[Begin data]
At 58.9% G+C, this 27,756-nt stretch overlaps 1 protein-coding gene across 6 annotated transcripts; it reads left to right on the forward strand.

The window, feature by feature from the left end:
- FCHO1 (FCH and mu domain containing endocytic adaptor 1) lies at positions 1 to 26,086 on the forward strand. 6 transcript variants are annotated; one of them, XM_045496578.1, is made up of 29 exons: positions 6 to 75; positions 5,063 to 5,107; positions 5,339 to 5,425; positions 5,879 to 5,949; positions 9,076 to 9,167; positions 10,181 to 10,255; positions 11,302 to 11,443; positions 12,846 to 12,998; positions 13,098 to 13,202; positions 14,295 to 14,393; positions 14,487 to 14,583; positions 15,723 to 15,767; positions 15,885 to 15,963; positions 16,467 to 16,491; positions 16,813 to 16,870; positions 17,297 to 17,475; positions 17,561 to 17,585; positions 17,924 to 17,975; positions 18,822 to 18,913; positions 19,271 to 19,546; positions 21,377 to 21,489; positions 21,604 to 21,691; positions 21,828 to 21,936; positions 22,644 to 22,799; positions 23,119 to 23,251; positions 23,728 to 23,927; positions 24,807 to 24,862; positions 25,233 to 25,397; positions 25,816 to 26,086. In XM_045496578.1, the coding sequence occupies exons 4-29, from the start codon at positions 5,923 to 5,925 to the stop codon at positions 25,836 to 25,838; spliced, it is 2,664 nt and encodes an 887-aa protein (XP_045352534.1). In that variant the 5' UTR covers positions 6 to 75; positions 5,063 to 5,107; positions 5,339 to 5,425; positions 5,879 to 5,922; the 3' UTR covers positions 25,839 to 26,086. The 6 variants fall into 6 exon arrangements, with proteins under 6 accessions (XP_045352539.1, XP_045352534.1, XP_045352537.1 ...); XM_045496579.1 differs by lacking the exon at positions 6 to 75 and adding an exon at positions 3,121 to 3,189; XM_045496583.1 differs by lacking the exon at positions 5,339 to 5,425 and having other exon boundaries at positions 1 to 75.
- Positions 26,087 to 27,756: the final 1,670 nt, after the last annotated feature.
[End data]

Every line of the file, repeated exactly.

At 58.9% G+C, this 27,756-nt stretch overlaps 1 protein-coding gene across 6 annotated transcripts; it reads left to right on the forward strand.

The window, feature by feature from the left end:
- FCHO1 (FCH and mu domain containing endocytic adaptor 1) lies at positions 1 to 26,086 on the forward strand. 6 transcript variants are annotated; one of them, XM_045496578.1, is made up of 29 exons: positions 6 to 75; positions 5,063 to 5,107; positions 5,339 to 5,425; positions 5,879 to 5,949; positions 9,076 to 9,167; positions 10,181 to 10,255; positions 11,302 to 11,443; positions 12,846 to 12,998; positions 13,098 to 13,202; positions 14,295 to 14,393; positions 14,487 to 14,583; positions 15,723 to 15,767; positions 15,885 to 15,963; positions 16,467 to 16,491; positions 16,813 to 16,870; positions 17,297 to 17,475; positions 17,561 to 17,585; positions 17,924 to 17,975; positions 18,822 to 18,913; positions 19,271 to 19,546; positions 21,377 to 21,489; positions 21,604 to 21,691; positions 21,828 to 21,936; positions 22,644 to 22,799; positions 23,119 to 23,251; positions 23,728 to 23,927; positions 24,807 to 24,862; positions 25,233 to 25,397; positions 25,816 to 26,086. In XM_045496578.1, the coding sequence occupies exons 4-29, from the start codon at positions 5,923 to 5,925 to the stop codon at positions 25,836 to 25,838; spliced, it is 2,664 nt and encodes an 887-aa protein (XP_045352534.1). In that variant the 5' UTR covers positions 6 to 75; positions 5,063 to 5,107; positions 5,339 to 5,425; positions 5,879 to 5,922; the 3' UTR covers positions 25,839 to 26,086. The 6 variants fall into 6 exon arrangements, with proteins under 6 accessions (XP_045352539.1, XP_045352534.1, XP_045352537.1 ...); XM_045496579.1 differs by lacking the exon at positions 6 to 75 and adding an exon at positions 3,121 to 3,189; XM_045496583.1 differs by lacking the exon at positions 5,339 to 5,425 and having other exon boundaries at positions 1 to 75.
- Positions 26,087 to 27,756: the final 1,670 nt, after the last annotated feature.